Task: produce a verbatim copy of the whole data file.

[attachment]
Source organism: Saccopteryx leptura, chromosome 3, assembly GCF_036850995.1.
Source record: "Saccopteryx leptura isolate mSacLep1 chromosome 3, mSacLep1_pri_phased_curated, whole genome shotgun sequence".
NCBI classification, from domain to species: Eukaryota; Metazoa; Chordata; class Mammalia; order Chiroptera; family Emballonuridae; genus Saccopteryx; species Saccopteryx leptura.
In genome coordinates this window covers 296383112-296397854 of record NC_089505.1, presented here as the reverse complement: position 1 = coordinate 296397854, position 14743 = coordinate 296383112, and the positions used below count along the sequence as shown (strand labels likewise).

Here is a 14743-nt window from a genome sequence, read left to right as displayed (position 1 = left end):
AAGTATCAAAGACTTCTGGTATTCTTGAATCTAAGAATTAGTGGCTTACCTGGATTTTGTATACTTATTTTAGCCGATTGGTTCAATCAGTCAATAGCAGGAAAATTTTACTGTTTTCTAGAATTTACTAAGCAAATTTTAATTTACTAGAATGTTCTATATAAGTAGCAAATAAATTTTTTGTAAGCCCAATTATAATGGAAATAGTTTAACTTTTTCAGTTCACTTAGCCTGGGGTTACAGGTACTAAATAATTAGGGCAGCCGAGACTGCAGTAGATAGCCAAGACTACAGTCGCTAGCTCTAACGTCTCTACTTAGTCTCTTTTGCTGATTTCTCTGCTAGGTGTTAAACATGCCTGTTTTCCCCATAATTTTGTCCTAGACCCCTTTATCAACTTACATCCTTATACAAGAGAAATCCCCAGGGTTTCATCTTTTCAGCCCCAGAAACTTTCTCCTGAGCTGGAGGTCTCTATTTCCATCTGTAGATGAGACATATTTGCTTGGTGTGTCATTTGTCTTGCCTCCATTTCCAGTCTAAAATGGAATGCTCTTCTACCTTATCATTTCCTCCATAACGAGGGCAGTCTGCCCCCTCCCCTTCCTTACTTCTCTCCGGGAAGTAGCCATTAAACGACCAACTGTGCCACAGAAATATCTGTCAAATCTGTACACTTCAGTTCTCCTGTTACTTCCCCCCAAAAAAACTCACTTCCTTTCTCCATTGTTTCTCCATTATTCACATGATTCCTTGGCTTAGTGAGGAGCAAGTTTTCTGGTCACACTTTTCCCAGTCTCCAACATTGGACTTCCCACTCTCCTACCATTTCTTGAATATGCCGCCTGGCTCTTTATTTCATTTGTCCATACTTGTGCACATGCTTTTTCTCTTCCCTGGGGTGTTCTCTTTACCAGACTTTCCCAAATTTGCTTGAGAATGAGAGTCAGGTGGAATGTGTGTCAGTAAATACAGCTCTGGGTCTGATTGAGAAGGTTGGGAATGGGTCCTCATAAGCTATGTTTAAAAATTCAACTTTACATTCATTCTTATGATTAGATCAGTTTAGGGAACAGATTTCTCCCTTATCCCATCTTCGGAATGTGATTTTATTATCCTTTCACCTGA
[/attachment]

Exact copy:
Source organism: Saccopteryx leptura, chromosome 3, assembly GCF_036850995.1.
Source record: "Saccopteryx leptura isolate mSacLep1 chromosome 3, mSacLep1_pri_phased_curated, whole genome shotgun sequence".
NCBI classification, from domain to species: Eukaryota; Metazoa; Chordata; class Mammalia; order Chiroptera; family Emballonuridae; genus Saccopteryx; species Saccopteryx leptura.
In genome coordinates this window covers 296383112-296397854 of record NC_089505.1, presented here as the reverse complement: position 1 = coordinate 296397854, position 14743 = coordinate 296383112, and the positions used below count along the sequence as shown (strand labels likewise).

Here is a 14743-nt window from a genome sequence, read left to right as displayed (position 1 = left end):
AAGTATCAAAGACTTCTGGTATTCTTGAATCTAAGAATTAGTGGCTTACCTGGATTTTGTATACTTATTTTAGCCGATTGGTTCAATCAGTCAATAGCAGGAAAATTTTACTGTTTTCTAGAATTTACTAAGCAAATTTTAATTTACTAGAATGTTCTATATAAGTAGCAAATAAATTTTTTGTAAGCCCAATTATAATGGAAATAGTTTAACTTTTTCAGTTCACTTAGCCTGGGGTTACAGGTACTAAATAATTAGGGCAGCCGAGACTGCAGTAGATAGCCAAGACTACAGTCGCTAGCTCTAACGTCTCTACTTAGTCTCTTTTGCTGATTTCTCTGCTAGGTGTTAAACATGCCTGTTTTCCCCATAATTTTGTCCTAGACCCCTTTATCAACTTACATCCTTATACAAGAGAAATCCCCAGGGTTTCATCTTTTCAGCCCCAGAAACTTTCTCCTGAGCTGGAGGTCTCTATTTCCATCTGTAGATGAGACATATTTGCTTGGTGTGTCATTTGTCTTGCCTCCATTTCCAGTCTAAAATGGAATGCTCTTCTACCTTATCATTTCCTCCATAACGAGGGCAGTCTGCCCCCTCCCCTTCCTTACTTCTCTCCGGGAAGTAGCCATTAAACGACCAACTGTGCCACAGAAATATCTGTCAAATCTGTACACTTCAGTTCTCCTGTTACTTCCCCCCAAAAAAACTCACTTCCTTTCTCCATTGTTTCTCCATTATTCACATGATTCCTTGGCTTAGTGAGGAGCAAGTTTTCTGGTCACACTTTTCCCAGTCTCCAACATTGGACTTCCCACTCTCCTACCATTTCTTGAATATGCCGCCTGGCTCTTTATTTCATTTGTCCATACTTGTGCACATGCTTTTTCTCTTCCCTGGGGTGTTCTCTTTACCAGACTTTCCCAAATTTGCTTGAGAATGAGAGTCAGGTGGAATGTGTGTCAGTAAATACAGCTCTGGGTCTGATTGAGAAGGTTGGGAATGGGTCCTCATAAGCTATGTTTAAAAATTCAACTTTACATTCATTCTTATGATTAGATCAGTTTAGGGAACAGATTTCTCCCTTATCCCATCTTCGGAATGTGATTTTATTATCCTTTCACCTGA